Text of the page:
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Britain's Spiders is a photographic guide to all 37 of the British families, focussing on spiders that can be identified in the field. Illustrated with a remarkable collection of photographs, it is designed to be accessible to a wide audience, including those new to spider identification. Britain's Spiders pushes the boundaries of field identification for this challenging group by combining information on features that can be seen with the naked eye or a hand lens with additional evidence from webs, egg-sacs, behaviour, phenology, habitats and distributions. Individual accounts cover 395 of Britain's approximately 670 species, with the limitations to field identification clearly explained.
As the first photographic field guide to British spiders to be published since 1989, Britain's Spiders fills a major gap in the resources available to everyone with an interest in this fascinating, diverse and important group of animals.
"I can't think of a field guide to any group of organisms that is more densely packed with information than this guide to Britain's spiders. Chunky, glossy and colourful, this is an exciting proposition, and only the second photographic guide to our spiders, following the long out-of-print Country Life Guide to Spiders of Britain and Northern Europe (Dick Jones, 1983). [...] Britain's Spiders is a fine guide and good value for money, and as an introduction to our macro-spiders it sets a new high standard."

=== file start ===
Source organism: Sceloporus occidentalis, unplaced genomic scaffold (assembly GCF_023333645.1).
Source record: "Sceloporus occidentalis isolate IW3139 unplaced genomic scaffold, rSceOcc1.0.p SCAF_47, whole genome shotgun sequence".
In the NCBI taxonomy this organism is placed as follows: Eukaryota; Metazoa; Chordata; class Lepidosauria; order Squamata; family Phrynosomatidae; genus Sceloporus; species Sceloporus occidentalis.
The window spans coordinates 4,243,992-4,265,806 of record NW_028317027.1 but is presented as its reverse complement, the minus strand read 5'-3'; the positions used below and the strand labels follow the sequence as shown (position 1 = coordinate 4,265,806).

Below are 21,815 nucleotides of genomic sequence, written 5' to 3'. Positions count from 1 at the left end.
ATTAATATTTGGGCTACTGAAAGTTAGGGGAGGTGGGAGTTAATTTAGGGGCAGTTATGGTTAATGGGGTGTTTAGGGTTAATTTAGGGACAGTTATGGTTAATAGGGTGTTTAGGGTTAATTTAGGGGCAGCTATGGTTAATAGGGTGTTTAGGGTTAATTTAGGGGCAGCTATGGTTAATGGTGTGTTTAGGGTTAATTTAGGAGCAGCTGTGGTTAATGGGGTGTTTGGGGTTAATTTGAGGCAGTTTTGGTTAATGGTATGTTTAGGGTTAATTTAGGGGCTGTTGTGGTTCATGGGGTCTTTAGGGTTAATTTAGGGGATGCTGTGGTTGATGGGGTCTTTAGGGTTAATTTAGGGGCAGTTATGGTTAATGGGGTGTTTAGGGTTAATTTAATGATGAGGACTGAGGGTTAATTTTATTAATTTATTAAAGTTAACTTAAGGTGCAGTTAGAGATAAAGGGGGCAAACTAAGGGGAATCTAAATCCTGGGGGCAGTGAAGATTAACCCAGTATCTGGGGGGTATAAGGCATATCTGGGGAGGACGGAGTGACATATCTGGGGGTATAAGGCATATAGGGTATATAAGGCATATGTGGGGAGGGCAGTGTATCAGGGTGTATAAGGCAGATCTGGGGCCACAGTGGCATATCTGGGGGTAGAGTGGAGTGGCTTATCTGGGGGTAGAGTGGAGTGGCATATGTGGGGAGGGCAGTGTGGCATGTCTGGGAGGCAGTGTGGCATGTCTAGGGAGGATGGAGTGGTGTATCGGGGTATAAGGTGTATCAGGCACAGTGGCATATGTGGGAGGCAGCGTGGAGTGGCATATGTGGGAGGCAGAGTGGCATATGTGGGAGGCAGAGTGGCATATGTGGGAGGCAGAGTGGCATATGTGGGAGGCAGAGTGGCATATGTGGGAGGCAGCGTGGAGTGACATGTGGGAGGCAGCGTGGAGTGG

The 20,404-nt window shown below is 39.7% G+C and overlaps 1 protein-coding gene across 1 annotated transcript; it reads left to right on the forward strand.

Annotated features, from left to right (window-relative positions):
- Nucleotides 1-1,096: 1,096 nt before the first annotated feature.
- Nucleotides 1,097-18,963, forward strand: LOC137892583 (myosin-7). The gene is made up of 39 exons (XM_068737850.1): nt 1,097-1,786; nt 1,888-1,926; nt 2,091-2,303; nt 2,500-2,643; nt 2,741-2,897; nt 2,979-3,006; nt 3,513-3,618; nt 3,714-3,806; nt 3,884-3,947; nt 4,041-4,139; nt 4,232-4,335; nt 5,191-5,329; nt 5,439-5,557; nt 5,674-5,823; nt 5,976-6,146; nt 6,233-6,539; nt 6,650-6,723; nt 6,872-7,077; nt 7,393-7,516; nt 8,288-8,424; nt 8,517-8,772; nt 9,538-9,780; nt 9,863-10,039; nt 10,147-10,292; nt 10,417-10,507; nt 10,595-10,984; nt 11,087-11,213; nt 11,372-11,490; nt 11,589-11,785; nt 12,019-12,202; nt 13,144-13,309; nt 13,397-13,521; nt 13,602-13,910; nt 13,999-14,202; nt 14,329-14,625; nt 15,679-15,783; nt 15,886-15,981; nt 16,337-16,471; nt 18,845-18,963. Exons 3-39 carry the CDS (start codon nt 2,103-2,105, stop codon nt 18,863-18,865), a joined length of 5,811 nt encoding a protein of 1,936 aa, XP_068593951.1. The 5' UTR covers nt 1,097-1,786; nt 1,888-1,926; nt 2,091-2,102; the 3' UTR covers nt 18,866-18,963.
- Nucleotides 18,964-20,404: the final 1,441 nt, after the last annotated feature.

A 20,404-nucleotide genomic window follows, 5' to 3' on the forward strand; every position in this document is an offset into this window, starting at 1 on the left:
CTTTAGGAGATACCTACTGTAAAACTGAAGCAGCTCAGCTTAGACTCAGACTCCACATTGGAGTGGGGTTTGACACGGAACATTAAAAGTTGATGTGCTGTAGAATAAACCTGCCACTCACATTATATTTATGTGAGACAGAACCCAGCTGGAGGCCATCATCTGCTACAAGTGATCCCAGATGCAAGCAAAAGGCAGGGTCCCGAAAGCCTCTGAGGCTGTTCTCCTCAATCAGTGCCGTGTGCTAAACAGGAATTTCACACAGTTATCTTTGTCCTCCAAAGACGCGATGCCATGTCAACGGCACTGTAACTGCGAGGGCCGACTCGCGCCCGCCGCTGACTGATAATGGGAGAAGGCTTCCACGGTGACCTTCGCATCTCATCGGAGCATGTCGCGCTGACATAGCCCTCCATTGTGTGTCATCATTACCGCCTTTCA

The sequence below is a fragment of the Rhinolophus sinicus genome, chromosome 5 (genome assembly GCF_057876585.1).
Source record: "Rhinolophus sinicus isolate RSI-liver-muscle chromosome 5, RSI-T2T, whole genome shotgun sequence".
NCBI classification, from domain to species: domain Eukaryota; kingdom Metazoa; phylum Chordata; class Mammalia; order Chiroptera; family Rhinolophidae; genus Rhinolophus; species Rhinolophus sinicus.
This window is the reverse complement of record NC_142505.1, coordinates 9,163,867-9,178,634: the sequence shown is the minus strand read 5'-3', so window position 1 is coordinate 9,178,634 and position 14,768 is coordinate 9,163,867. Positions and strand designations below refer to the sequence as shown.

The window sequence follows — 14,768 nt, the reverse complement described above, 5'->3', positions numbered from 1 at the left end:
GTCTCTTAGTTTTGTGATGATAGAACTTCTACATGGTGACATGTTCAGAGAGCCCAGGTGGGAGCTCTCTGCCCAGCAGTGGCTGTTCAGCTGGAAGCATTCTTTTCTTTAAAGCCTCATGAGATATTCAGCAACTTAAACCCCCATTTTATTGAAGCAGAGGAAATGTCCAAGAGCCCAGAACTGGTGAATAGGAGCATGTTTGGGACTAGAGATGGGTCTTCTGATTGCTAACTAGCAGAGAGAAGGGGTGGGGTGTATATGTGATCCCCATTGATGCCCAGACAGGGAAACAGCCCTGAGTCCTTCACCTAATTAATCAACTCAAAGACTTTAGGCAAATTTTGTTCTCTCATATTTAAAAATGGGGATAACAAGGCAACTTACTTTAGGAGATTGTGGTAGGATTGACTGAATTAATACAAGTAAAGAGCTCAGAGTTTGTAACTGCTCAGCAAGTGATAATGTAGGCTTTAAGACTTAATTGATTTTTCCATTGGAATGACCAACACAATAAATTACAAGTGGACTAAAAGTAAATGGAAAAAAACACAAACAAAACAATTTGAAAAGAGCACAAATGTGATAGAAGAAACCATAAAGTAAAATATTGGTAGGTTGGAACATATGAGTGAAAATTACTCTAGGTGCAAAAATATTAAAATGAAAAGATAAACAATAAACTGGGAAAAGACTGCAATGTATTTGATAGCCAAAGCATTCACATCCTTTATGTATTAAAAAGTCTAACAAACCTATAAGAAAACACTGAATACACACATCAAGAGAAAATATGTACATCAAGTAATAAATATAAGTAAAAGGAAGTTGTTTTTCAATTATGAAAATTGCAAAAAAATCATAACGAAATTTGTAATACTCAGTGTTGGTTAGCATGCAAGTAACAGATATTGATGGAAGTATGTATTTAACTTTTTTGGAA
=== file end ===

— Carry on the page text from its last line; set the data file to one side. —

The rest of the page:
– Matt Shardlow, Atropos 60, 2017
"This book has been long awaited and fills a gap in the market vacant since the last photographic field guide was published, in 1989. [...] Britain’s Spiders: A Field Guide is accessible to novices, but does not ‘dumb down’ its content to the extent that it will not be of interest to the more experienced [...] It is well produced, clearly laid out and contains everything that one might expect. [...] Photographic guides are not to everyone’s taste, but in no way does that detract from the purpose and function of this book. It engages, inspires, and enables spiders to be named. How far beyond its scope you take things is down to the reader, though I strongly suspect that many arachnologists of the future will have been inspired by their encounter with this feld guide"
– Paul Tinsley-Marshall, British Wildlife 28(6), August 2017
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Lawrence Bee is an ecological consultant and educator and the author of the Field Studies Council's Guide to House and Garden Spiders. Geoff Oxford is a biologist at the University of York and an authority on both colour variation and speciation in spiders. Helen Smith is a conservation biologist and currently leads the conservation programme for the endangered Fen Raft Spider.
This book is produced in collaboration with the British Arachnological Society, of which all three authors are active members.
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